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Acute systemic toxicity from local anesthetics is generally related to high plasma levels encountered during therapeutic use of local anesthetics and originates mainly in the central nervous and the cardiovascular systems (see ADVERSE REACTIONS and WARNINGS AND PRECAUTIONS). It should be kept in mind that clinically relevant pharmacodynamic drug interactions (i.e., toxic effects) may occur with lidocaine and other local anesthetics or structurally related drugs, and Class I and Class III antiarrhythmic drugs due to additive effects (see DRUG INTERACTIONS).
Central nervous system toxicity is a graded response with symptoms and signs of escalating severity. The first symptoms are circumoral paresthesia, numbness of the tongue, lightheadedness, hyperacusis and tinnitus. Visual disturbance and muscular tremors are more serious and precede the onset of generalized convulsions. Unconsciousness and grand mal convulsions may follow, which may last from a few seconds to several minutes. Hypoxia and hypercarbia occur rapidly following convulsions due to the increased muscular activity, together with the interference with normal respiration. In severe cases apnea may occur. Acidosis, hyperkalaemia, hypocalcaemia and hypoxia increase and extend the toxic effects of local anesthetics.
Cardiovascular toxic effects are generally preceded by signs of toxicity in the central nervous system, unless the patient is receiving a general anesthetic or is heavily sedated with drugs such as a benzodiazepine or barbiturate.
The first consideration is prevention, best accomplished by careful and constant monitoring of cardiovascular and respiratory vital signs and the patient's state of consciousness after each local anesthetic administration. At the first sign of change, oxygen should be administered.
The first step in the management of systemic toxic reactions consists of immediate attention to the maintenance of a patent airway and assisted or controlled ventilation with oxygen and a delivery system capable of permitting immediate positive airway pressure by mask. This may prevent convulsions if they have not already occurred.
If convulsions occur, the objective of the treatment is to maintain ventilation and oxygenation and support circulation. Oxygen must be given and ventilation assisted if necessary (mask and bag or tracheal intubation). Should convulsions not stop spontaneously after 15-20 seconds, an anticonvulsant should be given iv to facilitate adequate ventilation and oxygenation. Thiopental sodium 1-3 mg/kg iv is the first choice. Alternatively diazepam 0.1mg/kg bw iv may be used, although its action will be slow. Prolonged convulsions may jeopardise the patient's ventilation and oxygenation. If so, injection of a muscle relaxant (e.g. succinylcholine 1mg/kg bw) will facilitate ventilation, and oxygenation can be controlled. Early endotracheal intubation is required when succinylcholine is used to control motor seizure activity.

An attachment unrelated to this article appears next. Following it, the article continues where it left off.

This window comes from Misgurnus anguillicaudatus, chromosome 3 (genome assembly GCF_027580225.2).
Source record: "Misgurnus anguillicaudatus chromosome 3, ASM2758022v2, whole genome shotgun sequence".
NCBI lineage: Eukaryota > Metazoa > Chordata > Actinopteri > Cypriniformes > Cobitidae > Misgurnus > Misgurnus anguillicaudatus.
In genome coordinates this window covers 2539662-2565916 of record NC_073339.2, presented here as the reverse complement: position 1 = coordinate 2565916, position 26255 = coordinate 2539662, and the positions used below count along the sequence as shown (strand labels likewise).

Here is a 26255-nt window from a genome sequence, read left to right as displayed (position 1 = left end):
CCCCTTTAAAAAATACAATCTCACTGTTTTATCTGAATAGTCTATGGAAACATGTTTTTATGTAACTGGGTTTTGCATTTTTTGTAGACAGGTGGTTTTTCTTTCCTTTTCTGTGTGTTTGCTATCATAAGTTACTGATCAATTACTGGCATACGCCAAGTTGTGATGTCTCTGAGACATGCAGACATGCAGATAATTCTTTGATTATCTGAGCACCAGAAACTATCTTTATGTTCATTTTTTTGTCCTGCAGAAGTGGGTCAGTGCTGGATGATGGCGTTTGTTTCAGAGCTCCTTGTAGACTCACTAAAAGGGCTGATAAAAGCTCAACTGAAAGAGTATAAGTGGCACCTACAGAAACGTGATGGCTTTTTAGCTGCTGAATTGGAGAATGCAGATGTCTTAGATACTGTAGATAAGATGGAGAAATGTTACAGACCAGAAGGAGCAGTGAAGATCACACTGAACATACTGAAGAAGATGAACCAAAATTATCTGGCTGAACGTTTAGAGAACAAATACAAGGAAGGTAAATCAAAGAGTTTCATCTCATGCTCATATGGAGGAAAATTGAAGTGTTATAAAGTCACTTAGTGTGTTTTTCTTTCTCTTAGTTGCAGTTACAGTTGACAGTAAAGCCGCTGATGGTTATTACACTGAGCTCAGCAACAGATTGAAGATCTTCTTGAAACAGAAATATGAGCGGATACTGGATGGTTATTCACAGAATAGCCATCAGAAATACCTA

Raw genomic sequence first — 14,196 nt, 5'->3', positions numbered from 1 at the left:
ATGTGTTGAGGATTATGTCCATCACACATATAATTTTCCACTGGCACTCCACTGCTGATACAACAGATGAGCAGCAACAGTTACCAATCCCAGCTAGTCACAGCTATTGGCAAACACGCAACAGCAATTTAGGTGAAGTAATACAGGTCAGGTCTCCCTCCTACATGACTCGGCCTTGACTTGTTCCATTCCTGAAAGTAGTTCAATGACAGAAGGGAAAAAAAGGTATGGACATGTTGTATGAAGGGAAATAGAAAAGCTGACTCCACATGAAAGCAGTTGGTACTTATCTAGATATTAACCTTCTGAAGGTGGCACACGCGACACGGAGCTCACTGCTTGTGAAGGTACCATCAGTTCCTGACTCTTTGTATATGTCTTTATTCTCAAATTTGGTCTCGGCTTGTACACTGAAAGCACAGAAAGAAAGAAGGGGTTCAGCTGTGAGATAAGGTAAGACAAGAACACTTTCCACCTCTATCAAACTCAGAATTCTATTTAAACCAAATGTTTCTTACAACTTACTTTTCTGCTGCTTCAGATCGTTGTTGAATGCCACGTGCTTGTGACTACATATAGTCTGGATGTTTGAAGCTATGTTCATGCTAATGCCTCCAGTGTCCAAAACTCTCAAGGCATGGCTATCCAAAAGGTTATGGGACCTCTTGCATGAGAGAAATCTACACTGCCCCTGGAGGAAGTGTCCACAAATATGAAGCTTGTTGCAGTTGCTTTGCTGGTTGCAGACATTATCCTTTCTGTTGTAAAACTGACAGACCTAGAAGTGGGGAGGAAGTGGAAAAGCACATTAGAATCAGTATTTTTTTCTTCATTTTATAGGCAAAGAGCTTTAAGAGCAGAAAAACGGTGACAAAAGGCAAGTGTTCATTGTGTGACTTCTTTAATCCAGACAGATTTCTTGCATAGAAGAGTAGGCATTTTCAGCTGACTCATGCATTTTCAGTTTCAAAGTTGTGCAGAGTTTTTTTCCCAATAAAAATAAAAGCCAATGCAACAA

Should circulatory arrest occur, immediate cardiopulmonary resuscitation should be instituted. Optimal oxygenation and ventilation and circulatory support as well as treatment of acidosis are of vital importance, since hypoxia and acidosis will increase the systemic toxicity of local anesthetics. Epinephrine (0.1 - 0.2 mg as intravenous or intracardial injections) should be given as soon as possible and repeated, if necessary.
Children should be given doses of epinephrine commensurate with their age and weight.
XYLOCAINE Viscous 2% (lidocaine hydrochloride) is contraindicated in:
- patients with a known history of hypersensitivity to local anesthetics of the amide type or to other components of the solution (see DOSAGE FORMS, COMPOSITION AND PACKAGING).
- patients with a known hypersensitivity to methylparaben and/or propylparaben (preservatives used in XYLOCAINE Viscous (lidocaine hydrochloride solution) 2%), or to their metabolite para amino benzoic acid (PABA).
Formulations of lidocaine containing parabens should also be avoided in patients with a history of allergic reactions to ester local anesthetics, which are metabolized to PABA.
Last reviewed on RxList: 10/1/2014
This monograph has been modified to include the generic and brand name in many instances.
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